September 6th, 2013, 4 days.
Soho. Today. 4pm.
Can a place be a victim of its own success? This picture doesn't even begin to capture the scene in Soho today. Crowded. Unpleasant. Aggressive. I was just trying to get through some pressing, essential errands leading up to my impending trip. At this point in the day, I had already walked back and forth from the far East Village to the West two times, yet I wasn't at all exhausted till I decided to walk through the "sound and the fury" that is Soho on the weekend. Jane Jacobs warned us all of the dangers of this exact predicament in her classic urban planning tome. But somehow, it doesn't quite hit home until you've attempted to traverse Broadway, south of Houston, north of Grand. What once was a lively, authentic (albeit, likely rough and tumble) scene, has run through the continuum of urban transformation - from the cocoon, to the butterfly, to whatever it is today. Don't get me wrong, Soho still offers some of the most unique and interesting boutiques in NYC, but the main corridors have been overrun by big-name retail chains - walking down Broadway, you're not quite sure if you're in NYC's Soho, Barcelona's Las Ramblas, or Shanghai's East Nanjing Road (except that latter two happen to be totally pedestrianized - that would actually help relieve some of the congestion along this stretch of Broadway, actually). Today, what was once a classic Cinderella story, is now merely an over-pixelated, hyper-Disneyfied version of itself. There are some bastions of authenticity that remain, like this amazingly picturesque, classic butcher a few blocks away...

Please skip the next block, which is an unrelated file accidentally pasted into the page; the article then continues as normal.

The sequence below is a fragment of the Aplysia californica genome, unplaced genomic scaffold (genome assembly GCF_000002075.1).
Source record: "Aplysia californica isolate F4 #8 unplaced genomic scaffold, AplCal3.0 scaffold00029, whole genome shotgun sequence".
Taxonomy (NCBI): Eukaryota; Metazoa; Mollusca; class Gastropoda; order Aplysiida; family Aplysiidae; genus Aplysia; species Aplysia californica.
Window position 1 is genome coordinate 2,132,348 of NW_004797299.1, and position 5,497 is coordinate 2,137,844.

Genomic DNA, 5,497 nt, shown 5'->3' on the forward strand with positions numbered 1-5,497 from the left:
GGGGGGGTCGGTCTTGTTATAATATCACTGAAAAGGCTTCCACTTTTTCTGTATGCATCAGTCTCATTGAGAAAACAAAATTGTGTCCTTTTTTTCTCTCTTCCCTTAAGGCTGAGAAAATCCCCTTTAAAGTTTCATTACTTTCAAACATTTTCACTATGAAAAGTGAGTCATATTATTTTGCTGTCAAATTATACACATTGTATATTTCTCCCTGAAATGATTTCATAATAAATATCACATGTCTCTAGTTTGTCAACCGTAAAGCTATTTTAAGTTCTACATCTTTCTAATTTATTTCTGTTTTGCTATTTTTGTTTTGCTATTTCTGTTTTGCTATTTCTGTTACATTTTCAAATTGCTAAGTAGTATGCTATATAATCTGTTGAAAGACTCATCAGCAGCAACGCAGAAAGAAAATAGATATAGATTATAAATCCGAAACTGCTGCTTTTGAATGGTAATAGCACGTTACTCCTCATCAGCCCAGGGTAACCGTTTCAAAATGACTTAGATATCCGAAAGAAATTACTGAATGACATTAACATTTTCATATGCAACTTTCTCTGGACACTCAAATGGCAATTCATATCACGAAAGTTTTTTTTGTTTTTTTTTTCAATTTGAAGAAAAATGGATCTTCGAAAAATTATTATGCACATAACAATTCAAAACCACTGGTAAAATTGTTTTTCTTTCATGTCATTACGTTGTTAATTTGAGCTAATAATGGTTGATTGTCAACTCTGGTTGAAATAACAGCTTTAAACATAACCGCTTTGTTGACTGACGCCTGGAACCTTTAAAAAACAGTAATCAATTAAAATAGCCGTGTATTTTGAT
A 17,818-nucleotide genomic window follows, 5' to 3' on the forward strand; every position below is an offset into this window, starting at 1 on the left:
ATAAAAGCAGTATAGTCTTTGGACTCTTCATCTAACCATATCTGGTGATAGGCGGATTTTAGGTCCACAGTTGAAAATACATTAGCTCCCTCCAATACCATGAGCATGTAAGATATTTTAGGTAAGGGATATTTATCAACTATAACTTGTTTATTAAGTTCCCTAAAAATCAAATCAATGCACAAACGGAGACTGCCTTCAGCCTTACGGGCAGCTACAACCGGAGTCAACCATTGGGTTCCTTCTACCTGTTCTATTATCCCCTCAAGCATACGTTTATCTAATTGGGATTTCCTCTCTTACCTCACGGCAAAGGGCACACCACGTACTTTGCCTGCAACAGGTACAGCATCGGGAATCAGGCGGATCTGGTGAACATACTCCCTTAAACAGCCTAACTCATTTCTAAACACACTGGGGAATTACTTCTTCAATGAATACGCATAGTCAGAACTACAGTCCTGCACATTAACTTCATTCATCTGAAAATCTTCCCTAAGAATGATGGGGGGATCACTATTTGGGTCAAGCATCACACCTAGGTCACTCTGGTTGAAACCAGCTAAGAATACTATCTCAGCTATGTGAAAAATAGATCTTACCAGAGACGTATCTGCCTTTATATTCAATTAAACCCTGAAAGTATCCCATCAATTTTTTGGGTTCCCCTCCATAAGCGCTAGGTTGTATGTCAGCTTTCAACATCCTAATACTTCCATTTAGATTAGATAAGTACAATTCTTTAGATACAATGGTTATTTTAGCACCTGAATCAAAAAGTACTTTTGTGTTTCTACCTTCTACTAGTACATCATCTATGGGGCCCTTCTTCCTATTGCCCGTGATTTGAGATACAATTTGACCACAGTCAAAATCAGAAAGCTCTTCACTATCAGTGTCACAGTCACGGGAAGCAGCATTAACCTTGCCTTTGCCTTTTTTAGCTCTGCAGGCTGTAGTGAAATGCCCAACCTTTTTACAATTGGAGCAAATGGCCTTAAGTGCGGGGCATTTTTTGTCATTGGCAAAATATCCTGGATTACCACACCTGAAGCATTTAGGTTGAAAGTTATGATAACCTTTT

But they are too few and far between. So the question is, how to do we best keep places from becoming victims of their own success?